Nutrient content 

Nutritionally speaking, all types of ginger are rich in both macro and micronutrients as you can see from the table below 


Nutrient Content per 100 grams of ginger (Source: USDA Nutrient data 2013 for Spices) 



Ground ginger 

Raw ginger 


1404 KJ (336Kcal) 

333 KJ (80 Kcal) 


71.6 g 

17.7 g 

Sugars 3.39 g 

3.39 g 

3.39 g 


14.1 g 

2.0 g 

Dietary Fat  

4.24 g 

0.75 g 


8.98 g 

1.82 g 


0.046 mg 

0.025 mg 


0.17 mg 

0.034 mg 


9.62 mg 

0.75 mg 

Pantothenic acid (B5)  

0.477 mg 

0.203 mg 

Vitamin B6  

0.626 mg 

0.16 mg 

Folate (B9)  

13 μg 

11 µg 

Vitamin C  

0.7 mg 

5 mg 

Vitamin E  

0.0 mg 

0.26 mg 


114 mg 

16 mg 


19.8 mg 

0.6 mg 


214 mg 

43 mg 


33.3 mg 

0.229 mg 


168 mg 

34 mg 


1320 mg 

415 mg 


27 mg 

13 mg 


3.64 mg 

0.34 mg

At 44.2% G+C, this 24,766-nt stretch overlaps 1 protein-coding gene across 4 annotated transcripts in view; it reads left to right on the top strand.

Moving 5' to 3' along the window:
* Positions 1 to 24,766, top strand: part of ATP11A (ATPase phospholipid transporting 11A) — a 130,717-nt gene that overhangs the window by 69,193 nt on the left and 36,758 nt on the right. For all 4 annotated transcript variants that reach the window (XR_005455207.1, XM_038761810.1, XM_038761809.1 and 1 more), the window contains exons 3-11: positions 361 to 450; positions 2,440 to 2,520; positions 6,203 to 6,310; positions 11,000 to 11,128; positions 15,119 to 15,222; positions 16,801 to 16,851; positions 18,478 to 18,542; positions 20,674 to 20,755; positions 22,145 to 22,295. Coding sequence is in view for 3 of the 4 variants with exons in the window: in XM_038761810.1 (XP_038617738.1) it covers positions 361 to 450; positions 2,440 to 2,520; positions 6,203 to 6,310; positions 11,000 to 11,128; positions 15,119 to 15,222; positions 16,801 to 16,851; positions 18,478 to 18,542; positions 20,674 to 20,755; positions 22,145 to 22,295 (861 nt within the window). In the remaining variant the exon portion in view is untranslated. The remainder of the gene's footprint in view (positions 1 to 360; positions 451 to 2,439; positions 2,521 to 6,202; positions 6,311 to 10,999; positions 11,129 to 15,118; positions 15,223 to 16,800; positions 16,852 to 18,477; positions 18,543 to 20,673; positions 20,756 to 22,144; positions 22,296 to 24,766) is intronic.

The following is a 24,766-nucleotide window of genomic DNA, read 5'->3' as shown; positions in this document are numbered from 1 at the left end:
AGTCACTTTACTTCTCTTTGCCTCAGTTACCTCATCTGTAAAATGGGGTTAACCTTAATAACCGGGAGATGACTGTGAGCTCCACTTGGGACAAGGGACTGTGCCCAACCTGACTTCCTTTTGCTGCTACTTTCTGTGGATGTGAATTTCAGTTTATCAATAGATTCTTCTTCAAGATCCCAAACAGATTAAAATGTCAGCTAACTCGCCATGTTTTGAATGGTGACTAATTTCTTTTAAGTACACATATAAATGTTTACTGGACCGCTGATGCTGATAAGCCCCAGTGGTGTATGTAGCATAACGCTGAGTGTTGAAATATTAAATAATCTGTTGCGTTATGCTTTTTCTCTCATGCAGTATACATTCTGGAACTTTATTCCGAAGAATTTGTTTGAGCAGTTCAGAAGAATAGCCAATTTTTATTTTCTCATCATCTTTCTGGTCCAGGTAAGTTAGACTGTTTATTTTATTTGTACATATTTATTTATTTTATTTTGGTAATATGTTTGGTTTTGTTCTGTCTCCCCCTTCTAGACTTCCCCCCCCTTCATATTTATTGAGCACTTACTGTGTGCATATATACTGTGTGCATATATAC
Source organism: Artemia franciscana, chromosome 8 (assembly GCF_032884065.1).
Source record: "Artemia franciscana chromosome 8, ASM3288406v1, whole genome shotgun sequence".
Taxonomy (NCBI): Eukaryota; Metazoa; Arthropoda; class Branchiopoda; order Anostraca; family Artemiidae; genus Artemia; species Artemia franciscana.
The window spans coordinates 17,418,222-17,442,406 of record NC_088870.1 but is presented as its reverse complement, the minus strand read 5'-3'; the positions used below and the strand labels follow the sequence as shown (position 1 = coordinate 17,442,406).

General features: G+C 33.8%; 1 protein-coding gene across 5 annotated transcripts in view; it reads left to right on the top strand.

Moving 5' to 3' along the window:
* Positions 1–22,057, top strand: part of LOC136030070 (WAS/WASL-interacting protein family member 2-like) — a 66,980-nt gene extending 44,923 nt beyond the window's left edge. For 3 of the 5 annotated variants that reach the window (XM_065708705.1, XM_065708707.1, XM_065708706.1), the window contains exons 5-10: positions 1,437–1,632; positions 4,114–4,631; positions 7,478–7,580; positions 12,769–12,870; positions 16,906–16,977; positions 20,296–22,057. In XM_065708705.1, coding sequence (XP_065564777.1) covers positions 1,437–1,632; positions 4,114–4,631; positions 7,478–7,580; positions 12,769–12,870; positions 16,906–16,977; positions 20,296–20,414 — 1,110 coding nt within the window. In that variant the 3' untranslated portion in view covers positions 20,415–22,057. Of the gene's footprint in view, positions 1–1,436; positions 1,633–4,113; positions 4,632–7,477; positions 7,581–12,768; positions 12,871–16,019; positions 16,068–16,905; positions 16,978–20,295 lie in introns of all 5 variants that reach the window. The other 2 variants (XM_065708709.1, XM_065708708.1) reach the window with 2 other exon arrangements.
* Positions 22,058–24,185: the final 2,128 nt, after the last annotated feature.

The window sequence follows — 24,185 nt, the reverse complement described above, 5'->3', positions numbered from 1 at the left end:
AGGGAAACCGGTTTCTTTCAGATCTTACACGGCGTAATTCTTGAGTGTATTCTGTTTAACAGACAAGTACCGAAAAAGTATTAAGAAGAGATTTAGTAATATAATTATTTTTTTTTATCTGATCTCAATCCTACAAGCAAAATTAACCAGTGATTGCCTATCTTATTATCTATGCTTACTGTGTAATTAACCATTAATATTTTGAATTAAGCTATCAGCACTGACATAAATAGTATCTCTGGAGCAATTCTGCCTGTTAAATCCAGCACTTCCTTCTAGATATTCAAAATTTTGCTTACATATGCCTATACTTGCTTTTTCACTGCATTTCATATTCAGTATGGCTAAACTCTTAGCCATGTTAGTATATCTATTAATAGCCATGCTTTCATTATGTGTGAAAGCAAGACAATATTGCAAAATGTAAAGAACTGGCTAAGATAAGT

Beneficial Chemistry  

Chemically speaking, ginger has over 400 different compounds. The major bioactive components are 6-gingerol, 6-shagaol, and 6-paradol which are phytochemicals, and phenolic compounds 


Phenolic compounds are responsible for ginger’s phenomenal disease-prevention and fighting properties. It’s effective for illnesses ranging from cancer, microbial attacks, allergies, to diseases of the central nervous system.   


And if you’re wondering where ginger gets its characteristic flavour and odour from, blame it on two classes of phytochemicals – non-steam components and steam-volatile oils.  

The former lends the root its pungency and the latter its distinct aroma and flavour. These classes of components are what allow us to detect ginger’s unique taste and aroma through our sense organs.  

Among the phenolic compounds gingerols and shagaols are the pungent constituents. Some aromatic oils are zingiberene and bisabolene. The differences in phenolic content percentages defines the main differences between ing bah and ing makhir.  

Some Research Findings